Also to Morgantina traces of the cult of Aphrodite have been found. In addition to an ancient inscription that would suggest the existence of a temple dedicated to the goddess, the remains of a sanctuary were found and, in the vicinity, a vase dedicated to Aphrodite. The sanctuary can be traced back to the end of the XNUMXth century. B.C.
Ad Akray, the remains of a sanctuary of the sixth century are still visible. B.C; an inscription dedicated to Aphrodite would suggest that it too was dedicated to the goddess .
Ad Hymera, one of the temples in the sacred area of the upper city, and precisely the one named with the letter B, is perhaps attributable to Aphrodite .
Finally, also one of the sanctuaries found in Megara Iblea it is attributed to the cult of the goddess.
With the arrival of the Christian religion on the island, the influence of the cult of Aphrodite was not completely exhausted. On Mount Erice, seat of the ancient temple of Venus Ericina, a temple was erected Virgin Mary, but the nickname "the beauty of the seven veils”Is a clear link to the ancient pagan cult. Even in the XNUMXth century, during the celebrations of the Madonna, the population visited the pagan temple frequently. This forced the members of the clergy to take measures to discourage this habit, increasing the solemnities of the feast of the Madonna and granting particular indulgence to the participants.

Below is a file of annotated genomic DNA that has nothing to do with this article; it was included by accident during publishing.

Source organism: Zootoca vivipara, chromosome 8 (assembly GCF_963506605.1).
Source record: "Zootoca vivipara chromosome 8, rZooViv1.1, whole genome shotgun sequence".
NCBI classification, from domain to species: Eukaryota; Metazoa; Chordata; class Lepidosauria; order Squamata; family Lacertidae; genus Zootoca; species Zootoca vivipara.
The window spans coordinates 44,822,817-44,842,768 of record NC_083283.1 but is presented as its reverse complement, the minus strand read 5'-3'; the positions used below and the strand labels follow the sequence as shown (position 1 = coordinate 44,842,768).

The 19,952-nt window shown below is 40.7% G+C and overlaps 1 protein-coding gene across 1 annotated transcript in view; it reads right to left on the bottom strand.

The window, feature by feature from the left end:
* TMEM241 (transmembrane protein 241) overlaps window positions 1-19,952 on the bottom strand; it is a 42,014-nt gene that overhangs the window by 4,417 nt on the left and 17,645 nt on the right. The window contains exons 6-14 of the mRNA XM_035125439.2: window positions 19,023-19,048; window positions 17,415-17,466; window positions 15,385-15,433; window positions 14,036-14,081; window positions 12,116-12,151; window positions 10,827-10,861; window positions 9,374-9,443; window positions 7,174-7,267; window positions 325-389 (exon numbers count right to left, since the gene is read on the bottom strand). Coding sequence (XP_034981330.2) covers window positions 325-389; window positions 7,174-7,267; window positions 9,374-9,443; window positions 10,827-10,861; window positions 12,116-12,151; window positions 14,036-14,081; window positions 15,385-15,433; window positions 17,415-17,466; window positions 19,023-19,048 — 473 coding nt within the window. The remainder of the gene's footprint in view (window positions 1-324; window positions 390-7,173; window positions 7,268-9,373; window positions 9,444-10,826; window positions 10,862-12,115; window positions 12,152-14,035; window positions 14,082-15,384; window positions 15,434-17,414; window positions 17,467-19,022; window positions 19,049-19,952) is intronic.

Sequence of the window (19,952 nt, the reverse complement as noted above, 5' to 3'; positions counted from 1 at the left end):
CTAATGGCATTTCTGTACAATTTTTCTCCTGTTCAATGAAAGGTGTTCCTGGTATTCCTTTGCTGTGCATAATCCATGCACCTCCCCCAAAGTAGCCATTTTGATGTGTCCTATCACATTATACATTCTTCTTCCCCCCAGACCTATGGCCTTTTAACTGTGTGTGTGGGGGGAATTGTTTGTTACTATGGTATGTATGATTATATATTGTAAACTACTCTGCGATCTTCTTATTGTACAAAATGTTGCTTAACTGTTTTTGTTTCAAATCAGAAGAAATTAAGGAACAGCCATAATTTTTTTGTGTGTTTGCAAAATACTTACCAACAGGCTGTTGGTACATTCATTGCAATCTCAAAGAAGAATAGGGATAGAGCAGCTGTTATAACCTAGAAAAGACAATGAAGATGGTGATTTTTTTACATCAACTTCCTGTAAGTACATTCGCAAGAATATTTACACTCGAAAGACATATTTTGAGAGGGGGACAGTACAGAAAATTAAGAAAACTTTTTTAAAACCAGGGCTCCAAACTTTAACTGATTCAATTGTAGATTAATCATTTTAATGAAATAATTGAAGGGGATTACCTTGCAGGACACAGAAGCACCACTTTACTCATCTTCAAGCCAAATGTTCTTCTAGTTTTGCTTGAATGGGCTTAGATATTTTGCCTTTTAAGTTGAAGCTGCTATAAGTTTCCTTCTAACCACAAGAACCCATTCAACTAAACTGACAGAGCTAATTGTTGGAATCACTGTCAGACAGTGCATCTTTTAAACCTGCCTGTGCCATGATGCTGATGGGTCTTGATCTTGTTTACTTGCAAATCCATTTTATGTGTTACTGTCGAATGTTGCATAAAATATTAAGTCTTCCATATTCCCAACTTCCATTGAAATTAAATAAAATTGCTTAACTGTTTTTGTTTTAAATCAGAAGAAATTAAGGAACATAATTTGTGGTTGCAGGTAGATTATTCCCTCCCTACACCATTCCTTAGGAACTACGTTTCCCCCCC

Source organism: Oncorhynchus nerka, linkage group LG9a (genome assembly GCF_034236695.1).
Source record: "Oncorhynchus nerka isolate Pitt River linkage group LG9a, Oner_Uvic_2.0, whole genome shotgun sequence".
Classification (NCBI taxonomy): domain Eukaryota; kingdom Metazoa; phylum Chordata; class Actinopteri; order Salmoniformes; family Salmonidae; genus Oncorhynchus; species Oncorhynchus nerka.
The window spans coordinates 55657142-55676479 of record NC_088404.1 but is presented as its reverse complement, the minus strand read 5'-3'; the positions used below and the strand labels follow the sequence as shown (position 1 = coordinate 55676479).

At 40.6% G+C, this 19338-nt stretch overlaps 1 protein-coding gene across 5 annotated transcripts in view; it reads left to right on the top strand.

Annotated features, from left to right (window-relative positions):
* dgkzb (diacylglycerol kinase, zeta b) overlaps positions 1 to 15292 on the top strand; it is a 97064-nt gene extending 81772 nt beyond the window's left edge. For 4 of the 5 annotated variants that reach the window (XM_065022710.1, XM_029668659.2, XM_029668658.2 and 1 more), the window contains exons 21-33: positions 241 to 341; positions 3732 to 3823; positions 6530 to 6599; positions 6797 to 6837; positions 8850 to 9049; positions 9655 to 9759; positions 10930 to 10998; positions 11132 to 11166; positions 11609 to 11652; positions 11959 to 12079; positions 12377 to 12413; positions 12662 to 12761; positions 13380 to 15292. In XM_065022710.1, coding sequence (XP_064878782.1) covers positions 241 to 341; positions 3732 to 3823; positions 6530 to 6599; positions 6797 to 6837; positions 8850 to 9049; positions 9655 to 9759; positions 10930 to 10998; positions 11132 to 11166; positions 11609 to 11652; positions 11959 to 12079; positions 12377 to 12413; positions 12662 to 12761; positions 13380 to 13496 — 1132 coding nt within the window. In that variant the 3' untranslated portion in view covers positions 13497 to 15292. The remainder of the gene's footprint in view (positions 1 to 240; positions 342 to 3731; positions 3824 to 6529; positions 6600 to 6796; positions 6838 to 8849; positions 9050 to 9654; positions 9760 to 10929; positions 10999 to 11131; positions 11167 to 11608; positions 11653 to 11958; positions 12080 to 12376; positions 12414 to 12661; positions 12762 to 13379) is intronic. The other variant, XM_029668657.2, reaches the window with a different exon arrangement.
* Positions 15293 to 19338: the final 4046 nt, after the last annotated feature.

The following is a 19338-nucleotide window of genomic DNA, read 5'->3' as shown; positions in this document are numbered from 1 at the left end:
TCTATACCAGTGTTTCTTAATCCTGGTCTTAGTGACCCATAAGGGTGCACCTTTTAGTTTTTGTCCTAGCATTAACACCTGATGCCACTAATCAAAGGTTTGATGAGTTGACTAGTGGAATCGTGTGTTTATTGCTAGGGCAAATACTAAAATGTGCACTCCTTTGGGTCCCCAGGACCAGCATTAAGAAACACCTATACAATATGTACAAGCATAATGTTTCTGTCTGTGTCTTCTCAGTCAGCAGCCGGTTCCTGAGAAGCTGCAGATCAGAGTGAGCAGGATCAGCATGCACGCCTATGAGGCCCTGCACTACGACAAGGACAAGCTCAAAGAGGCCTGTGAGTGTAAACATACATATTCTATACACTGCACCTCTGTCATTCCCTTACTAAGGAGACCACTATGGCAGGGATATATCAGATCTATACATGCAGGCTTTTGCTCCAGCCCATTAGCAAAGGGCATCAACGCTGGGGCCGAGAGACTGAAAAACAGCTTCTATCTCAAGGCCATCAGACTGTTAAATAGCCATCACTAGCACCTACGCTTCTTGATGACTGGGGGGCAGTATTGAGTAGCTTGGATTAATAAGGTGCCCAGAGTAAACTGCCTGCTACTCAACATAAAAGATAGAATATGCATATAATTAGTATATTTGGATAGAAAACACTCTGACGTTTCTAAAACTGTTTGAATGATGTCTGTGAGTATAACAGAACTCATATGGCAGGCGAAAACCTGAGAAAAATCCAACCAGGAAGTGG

The abandonment of the cult of Aphrodite could be, in some way, related to the popular belief about the existence of ghost of Bellina in the territory of Monte Erice: according to this belief a woman, who initially appears from a window in the form of a beautiful girl, slowly turns into a snake . The Sicilian popular tradition could be placed in the same perspective according to which in Monte S. Giuliano, as Monte Erice is now called, there are the most beautiful women in Sicily; but if these come down from the mountain to settle elsewhere, they lose all their beauty .
An ancient Sicilian proverb also says:
Cu sali vaja flights to Trapani
Cu beddi vaja flights to lu Munti.
The transition from the pagan cult of Venus Ericina to that of the Madonna was not, therefore, immediate and the reluctance on the part of the population to abandon a form of cult rooted for centuries, meant that the religious ceremonies in honor of the Madonna, concealed residues of the ancient pagan cult. An example was the feast of the Madonna of Custonaci, in the town of Monte San Giuliano, during which a parade was held astride a series of characters representing Venus, Mars, Mercury, Saturn. The explanation of this parade was the following: the pagan deities had been sent by the same God, as demons of evil to punish the city for its sins and the Madonna of Custonaci, to save the city , had to stop the same hand divine.